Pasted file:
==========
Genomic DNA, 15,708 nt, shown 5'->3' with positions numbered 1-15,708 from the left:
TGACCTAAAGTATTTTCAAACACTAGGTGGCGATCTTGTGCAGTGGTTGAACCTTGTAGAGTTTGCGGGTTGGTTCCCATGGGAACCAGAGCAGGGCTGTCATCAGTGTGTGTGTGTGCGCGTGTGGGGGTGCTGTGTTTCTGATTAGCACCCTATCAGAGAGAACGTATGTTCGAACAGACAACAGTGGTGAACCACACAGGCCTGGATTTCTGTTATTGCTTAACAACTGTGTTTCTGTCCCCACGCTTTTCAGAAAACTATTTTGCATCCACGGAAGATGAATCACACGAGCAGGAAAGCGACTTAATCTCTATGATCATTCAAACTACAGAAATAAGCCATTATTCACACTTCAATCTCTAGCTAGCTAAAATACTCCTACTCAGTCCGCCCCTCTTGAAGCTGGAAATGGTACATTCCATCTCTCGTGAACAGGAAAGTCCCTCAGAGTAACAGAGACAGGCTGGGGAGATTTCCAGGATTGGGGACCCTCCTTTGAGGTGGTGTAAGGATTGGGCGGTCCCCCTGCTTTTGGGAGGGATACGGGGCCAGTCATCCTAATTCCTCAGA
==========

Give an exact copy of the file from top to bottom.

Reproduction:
Genomic DNA, 15,708 nt, shown 5'->3' with positions numbered 1-15,708 from the left:
TGACCTAAAGTATTTTCAAACACTAGGTGGCGATCTTGTGCAGTGGTTGAACCTTGTAGAGTTTGCGGGTTGGTTCCCATGGGAACCAGAGCAGGGCTGTCATCAGTGTGTGTGTGTGCGCGTGTGGGGGTGCTGTGTTTCTGATTAGCACCCTATCAGAGAGAACGTATGTTCGAACAGACAACAGTGGTGAACCACACAGGCCTGGATTTCTGTTATTGCTTAACAACTGTGTTTCTGTCCCCACGCTTTTCAGAAAACTATTTTGCATCCACGGAAGATGAATCACACGAGCAGGAAAGCGACTTAATCTCTATGATCATTCAAACTACAGAAATAAGCCATTATTCACACTTCAATCTCTAGCTAGCTAAAATACTCCTACTCAGTCCGCCCCTCTTGAAGCTGGAAATGGTACATTCCATCTCTCGTGAACAGGAAAGTCCCTCAGAGTAACAGAGACAGGCTGGGGAGATTTCCAGGATTGGGGACCCTCCTTTGAGGTGGTGTAAGGATTGGGCGGTCCCCCTGCTTTTGGGAGGGATACGGGGCCAGTCATCCTAATTCCTCAGA